News from the Tennessee Valley Columnists

Steve Stewart

Need stress advice? It's in the bag

Looking at the sandwich bags that Sue Brantley distributes, you'd think she was discarding stuff cleaned out of her desk.

But Sue, executive director of the Mental Health Association in Morgan County, wants people to keep these items. Clyde Stancil reports that the explanation is on a piece of paper, titled "Stress Survival Kit," inside each bag.

The items are:

  • Paper clip, to help keep it together.
  • Bubble gum, to remember not to blow it.
  • Eraser, to consider mistakes as opportunities to learn.
  • Penny, to help you adapt to change.
  • Rubber band, a reminder to stay flexible.
  • Tea bag, to help you simmer down.
  • LifeSavers, to make the point that managing stress can make your life a "hole" lot better.
  • Mint, a suggestion that you make a commit-"mint" to relax.

    "Sometimes I feel like I'm a poster child for stress," Sue said. "And I feel this is as helpful to me, to remind myself how to deal with stress, as it is for the people I speak to."

    '48 Hours' visits

    The big cameras came to the Morgan County Courthouse on Oct. 5.

    A camera crew from CBS' "48 Hours Investigates" went to Circuit Judge Glenn Thompson's courtroom to stage footage for the segment it plans to air about the murder trial of Daniel Wade Moore. He is accused of the 1999 stabbing death of Karen Tipton.

    A producer said the segment is scheduled to air next month, Sheryl Marsh reports.

    A ditch, not a dump

    A Morgan County employee caught someone dumping rubbish along a roadside.

    Decatur police told Chris Paschenko that the employee confronted the man, who thought he'd test the employee's intelligence.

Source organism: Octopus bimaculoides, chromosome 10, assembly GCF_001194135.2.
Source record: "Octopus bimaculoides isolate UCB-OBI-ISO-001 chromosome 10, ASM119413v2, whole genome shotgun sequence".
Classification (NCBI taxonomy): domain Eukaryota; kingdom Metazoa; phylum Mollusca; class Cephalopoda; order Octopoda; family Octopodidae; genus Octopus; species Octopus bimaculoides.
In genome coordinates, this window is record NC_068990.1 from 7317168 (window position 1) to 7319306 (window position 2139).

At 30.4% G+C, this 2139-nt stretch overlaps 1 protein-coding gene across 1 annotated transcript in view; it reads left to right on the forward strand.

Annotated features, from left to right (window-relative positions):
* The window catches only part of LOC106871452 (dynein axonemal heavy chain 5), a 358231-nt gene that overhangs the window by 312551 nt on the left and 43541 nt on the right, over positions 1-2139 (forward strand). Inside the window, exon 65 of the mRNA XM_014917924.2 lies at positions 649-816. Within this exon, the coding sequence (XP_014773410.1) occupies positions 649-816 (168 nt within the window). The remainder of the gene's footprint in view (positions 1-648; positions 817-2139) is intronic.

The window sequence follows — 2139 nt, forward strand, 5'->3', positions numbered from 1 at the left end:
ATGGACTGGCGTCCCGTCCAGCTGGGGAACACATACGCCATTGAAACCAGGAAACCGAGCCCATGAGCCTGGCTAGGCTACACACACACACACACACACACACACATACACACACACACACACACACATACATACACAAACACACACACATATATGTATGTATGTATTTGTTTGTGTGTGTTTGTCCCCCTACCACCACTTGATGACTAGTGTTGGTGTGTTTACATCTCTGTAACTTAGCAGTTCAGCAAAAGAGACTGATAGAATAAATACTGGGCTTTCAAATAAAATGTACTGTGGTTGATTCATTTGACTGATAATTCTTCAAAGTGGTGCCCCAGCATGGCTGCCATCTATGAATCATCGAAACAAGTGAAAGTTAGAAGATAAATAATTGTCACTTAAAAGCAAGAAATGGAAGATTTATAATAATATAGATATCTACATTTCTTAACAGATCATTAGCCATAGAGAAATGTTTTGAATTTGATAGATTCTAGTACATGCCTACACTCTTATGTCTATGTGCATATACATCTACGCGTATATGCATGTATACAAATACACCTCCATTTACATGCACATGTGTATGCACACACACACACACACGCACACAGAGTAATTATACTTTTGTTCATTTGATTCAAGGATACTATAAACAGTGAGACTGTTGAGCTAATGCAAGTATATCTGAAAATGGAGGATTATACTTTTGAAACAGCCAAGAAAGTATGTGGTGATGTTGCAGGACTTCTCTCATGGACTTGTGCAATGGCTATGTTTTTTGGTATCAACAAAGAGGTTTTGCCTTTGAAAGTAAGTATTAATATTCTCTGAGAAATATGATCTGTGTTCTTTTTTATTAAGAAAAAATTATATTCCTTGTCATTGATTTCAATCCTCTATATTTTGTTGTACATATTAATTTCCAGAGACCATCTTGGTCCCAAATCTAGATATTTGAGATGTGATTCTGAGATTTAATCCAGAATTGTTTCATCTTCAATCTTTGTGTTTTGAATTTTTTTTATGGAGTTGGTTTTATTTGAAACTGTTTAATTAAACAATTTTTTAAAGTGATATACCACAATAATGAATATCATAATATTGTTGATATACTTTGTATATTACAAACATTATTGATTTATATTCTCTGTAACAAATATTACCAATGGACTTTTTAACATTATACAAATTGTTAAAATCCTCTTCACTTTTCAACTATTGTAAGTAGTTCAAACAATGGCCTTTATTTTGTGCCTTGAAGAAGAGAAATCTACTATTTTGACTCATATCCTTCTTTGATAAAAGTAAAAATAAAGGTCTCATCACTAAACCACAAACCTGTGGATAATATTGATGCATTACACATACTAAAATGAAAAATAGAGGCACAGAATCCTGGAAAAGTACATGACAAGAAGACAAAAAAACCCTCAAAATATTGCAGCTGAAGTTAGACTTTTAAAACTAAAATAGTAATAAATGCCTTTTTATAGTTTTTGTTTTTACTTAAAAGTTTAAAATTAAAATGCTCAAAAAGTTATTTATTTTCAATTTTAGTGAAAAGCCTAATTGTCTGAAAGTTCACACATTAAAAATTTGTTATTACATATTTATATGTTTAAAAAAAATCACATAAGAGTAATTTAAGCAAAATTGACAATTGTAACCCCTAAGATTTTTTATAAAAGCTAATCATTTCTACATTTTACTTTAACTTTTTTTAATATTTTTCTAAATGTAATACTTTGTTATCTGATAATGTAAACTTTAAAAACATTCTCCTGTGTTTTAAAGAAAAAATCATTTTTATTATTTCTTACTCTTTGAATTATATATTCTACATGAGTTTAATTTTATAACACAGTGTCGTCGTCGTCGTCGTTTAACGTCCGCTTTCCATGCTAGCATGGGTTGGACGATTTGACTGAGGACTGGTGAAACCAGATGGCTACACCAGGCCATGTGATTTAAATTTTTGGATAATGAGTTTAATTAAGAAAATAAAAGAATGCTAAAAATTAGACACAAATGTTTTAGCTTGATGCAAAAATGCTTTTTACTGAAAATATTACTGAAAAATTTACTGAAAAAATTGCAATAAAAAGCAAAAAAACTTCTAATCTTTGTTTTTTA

The man said he had permission to dump roofing shingles, light fixtures and wire in the ditch off Kirby Bridge Road because someone would bury it later.

    Not fooled, the employee gave police the man's license plate number, but officers weren't able to find him.

    Autumn's big baby

    Is your Halloween pumpkin big enough?

    It took five men and a forklift to get Ron and Sue Boor's 1,085-pound prize pumpkin onto the scale at the West Virginia Pumpkin Festival, according to The Associated Press.

    The Boors have toiled in their pumpkin patch since May. They installed irrigation and a shade tent, attended gardening seminars and watered endlessly.

    At the prize pumpkin's peak growth, it gained about 35 pounds a night and consumed about 200 gallons of water per day.

    "It's worse than raising a baby," Sue said.

    Send stories for You Don't Say to or call Weekend Editor Steve Stewart at 340-2444. Or write P.O. Box 2213, Decatur, AL 35609. DAILY staff members contribute many of the items you see here.

  • Steve Stewart Steve Stewart
    DAILY Weekend Editor

    Leave feedback
    on this or

    Email This Page